However, while the musical arrangement on "The Light" is certainly unforgettable, it is both the style and substance of Common's rhymes that have turned the track into an absolute classic. Standing in stark contrast to a majority of emcees of his era, Common makes a very constant and conscious effort to ensure that every word he delivers is audible, and this proves his confidence in his lyrics, as well as his rhyming style. It is this smooth, natural way that the words flow from him that further distances Common from his peers, and there is no question that he remains one of the most talented and highly respected emcees in the current world of hip-hop music. Yet it is this more laid-back, controlled rhyming style that helps to make the lyrics on "The Light" all the more powerful, as he goes against almost everything else that has occurred within the world of hip-hop in the past two decades. The story one can find on "The Light" is as confessional in nature as one can find, as Common spins what is almost a love letter, and without question one of the most heartfelt and powerful lyrics ever committed to tape. Standing in start contrast to the stereotypically misogynistic approach that most take within the world of hip-hop, Common delivers what stands as an amazingly sincere and moving dedication of "true" love, respect, and appreciation for his girlfriend, and the words he uses are so powerful and universal, that they can be applied to anyone who has found their soul-mate.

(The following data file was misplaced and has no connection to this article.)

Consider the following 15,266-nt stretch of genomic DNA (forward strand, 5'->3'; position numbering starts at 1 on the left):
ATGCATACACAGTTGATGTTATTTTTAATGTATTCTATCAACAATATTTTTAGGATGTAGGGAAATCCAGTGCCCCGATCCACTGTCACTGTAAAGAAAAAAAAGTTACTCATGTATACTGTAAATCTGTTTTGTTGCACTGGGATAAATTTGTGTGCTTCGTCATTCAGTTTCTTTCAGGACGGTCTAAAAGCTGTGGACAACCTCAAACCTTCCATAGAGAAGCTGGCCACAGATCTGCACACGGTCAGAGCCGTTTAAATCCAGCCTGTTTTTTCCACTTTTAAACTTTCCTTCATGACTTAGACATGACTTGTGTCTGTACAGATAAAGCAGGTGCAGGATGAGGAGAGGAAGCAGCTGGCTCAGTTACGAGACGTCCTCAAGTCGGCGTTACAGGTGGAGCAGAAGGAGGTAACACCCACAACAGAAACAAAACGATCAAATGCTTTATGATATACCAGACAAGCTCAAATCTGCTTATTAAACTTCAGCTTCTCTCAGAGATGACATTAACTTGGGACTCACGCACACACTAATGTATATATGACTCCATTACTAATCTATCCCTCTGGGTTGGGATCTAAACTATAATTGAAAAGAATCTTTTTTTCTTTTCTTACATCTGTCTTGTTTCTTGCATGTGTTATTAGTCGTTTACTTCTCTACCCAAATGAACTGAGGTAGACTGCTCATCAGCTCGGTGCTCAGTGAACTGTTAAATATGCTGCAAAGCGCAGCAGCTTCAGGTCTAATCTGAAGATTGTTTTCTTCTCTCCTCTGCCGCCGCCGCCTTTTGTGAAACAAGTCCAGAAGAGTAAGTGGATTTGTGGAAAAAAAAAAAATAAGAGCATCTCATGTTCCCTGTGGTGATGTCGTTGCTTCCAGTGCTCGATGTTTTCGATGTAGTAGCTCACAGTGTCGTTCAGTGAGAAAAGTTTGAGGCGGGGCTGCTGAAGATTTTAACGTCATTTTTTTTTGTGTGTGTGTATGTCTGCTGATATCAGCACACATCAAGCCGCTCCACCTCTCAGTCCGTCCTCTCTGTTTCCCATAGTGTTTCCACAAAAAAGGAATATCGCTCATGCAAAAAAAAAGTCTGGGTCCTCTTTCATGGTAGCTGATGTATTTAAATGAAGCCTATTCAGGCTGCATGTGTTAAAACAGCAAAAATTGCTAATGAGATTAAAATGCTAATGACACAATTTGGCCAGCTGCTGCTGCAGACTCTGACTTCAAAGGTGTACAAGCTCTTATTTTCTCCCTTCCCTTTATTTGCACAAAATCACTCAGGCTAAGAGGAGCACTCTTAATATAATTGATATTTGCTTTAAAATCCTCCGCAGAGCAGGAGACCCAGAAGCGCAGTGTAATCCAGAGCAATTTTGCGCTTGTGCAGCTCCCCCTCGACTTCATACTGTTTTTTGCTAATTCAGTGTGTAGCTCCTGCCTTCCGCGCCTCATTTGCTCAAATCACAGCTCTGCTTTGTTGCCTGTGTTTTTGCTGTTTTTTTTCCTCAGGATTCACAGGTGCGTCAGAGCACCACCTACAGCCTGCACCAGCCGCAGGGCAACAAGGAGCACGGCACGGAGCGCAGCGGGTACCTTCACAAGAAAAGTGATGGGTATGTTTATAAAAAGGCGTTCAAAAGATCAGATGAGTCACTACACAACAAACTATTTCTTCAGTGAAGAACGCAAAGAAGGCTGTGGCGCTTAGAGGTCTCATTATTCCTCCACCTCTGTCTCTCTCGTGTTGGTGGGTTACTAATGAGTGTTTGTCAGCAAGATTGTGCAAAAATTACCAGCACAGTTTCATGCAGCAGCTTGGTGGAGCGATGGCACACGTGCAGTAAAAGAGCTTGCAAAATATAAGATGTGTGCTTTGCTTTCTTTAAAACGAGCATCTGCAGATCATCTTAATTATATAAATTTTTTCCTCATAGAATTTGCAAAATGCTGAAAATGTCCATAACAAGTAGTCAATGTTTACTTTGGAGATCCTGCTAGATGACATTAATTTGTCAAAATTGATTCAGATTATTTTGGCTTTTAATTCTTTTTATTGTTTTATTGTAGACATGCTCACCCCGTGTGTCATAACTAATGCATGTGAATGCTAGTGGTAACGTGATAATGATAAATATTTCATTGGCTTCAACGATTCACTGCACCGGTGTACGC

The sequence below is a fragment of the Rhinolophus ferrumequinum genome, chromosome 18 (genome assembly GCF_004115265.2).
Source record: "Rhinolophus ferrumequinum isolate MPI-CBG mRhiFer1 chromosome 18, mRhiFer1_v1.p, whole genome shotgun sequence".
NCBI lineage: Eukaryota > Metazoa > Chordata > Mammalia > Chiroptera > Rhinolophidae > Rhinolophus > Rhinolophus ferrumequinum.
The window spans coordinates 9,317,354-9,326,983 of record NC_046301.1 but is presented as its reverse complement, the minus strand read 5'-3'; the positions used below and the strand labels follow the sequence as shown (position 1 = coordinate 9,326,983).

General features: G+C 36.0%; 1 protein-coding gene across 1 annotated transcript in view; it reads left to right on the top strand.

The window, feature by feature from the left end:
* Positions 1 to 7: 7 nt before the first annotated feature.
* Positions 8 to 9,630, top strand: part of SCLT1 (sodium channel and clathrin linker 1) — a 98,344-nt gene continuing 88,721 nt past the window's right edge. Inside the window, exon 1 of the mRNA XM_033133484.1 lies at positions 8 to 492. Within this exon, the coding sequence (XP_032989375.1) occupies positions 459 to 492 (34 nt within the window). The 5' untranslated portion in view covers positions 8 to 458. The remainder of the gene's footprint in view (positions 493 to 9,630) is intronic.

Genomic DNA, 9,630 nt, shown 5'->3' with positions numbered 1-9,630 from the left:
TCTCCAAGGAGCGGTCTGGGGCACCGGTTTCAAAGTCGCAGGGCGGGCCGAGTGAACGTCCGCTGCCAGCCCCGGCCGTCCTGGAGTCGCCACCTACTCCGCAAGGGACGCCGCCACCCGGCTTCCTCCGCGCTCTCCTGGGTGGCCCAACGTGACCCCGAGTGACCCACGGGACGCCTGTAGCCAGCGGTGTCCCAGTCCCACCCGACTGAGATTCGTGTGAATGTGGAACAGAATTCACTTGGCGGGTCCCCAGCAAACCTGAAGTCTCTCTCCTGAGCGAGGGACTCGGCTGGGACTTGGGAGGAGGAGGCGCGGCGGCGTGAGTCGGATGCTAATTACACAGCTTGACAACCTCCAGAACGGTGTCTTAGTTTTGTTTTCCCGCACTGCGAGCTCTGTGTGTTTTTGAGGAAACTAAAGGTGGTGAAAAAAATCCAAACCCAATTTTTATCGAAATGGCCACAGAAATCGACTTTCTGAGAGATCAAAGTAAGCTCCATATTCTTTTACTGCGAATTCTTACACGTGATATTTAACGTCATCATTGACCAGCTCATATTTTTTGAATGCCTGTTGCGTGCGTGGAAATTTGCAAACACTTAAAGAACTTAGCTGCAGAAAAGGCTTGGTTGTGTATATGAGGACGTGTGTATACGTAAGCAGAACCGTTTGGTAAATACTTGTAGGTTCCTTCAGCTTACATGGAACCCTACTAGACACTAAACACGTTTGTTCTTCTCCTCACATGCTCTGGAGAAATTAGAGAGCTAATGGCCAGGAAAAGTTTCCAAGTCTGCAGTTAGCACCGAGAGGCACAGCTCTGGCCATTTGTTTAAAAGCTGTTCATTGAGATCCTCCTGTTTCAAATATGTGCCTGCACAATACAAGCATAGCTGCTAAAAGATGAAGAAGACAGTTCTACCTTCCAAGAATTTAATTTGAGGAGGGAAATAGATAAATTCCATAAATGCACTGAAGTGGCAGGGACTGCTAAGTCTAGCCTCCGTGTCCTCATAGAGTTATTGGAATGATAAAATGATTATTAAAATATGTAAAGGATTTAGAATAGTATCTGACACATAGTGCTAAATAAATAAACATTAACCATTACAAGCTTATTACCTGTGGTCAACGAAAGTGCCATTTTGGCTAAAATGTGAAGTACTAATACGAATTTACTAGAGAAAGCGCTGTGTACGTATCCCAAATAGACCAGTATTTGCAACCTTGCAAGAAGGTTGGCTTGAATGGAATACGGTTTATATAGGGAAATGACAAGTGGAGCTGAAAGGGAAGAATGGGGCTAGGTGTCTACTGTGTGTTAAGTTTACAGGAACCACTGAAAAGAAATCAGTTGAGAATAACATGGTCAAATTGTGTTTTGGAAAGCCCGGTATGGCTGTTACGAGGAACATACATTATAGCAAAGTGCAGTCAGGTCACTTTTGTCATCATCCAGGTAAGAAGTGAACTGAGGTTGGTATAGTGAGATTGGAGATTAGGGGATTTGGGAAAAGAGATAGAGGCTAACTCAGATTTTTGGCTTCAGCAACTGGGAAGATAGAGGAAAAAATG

Almost from the moment that Like Water For Chocolate was released, "The Light" was a hit, quickly climbing the charts and eventually earning a Grammy nomination for "Best Rap Solo Performance." The song remains a "new classic" of hip-hop, as it can still easily hold its own within the current scene, and is just as fresh even after hearing the song countless times. Furthermore, as the years have passed, "The Light" has been remixed a number of times, most notably in a version that is almost twice as long, featuring a brilliant vocal addition by Erykah Badu. Regardless of which version one hears, it is the power in the delivery and content of Common's rhymes that remain so stunning, and there is no question that he is easily one of the greatest emcees in the entire history of hip-hop music. The fact that a song that was so dissimilar from the "norms" of both r&b and hip-hop at the time seemed to work in its favor, as it quickly gained a following that went far beyond "just" the fanbase of either of those two styles. In many ways, "The Light" is as universal a song as one can find anywhere, as the combination of the smooth, soulful musical arrangement, and the honest, perhaps unguarded vocal delivery represent the very essence of what original and creative music is all about. Truly representing what it means to "keep it real," as well as displaying an unmatched vocal talent, there are few emcees that can hold their own alongside Common, and he was without question at the top of his game on his unforgettable 2000 single, "The Light."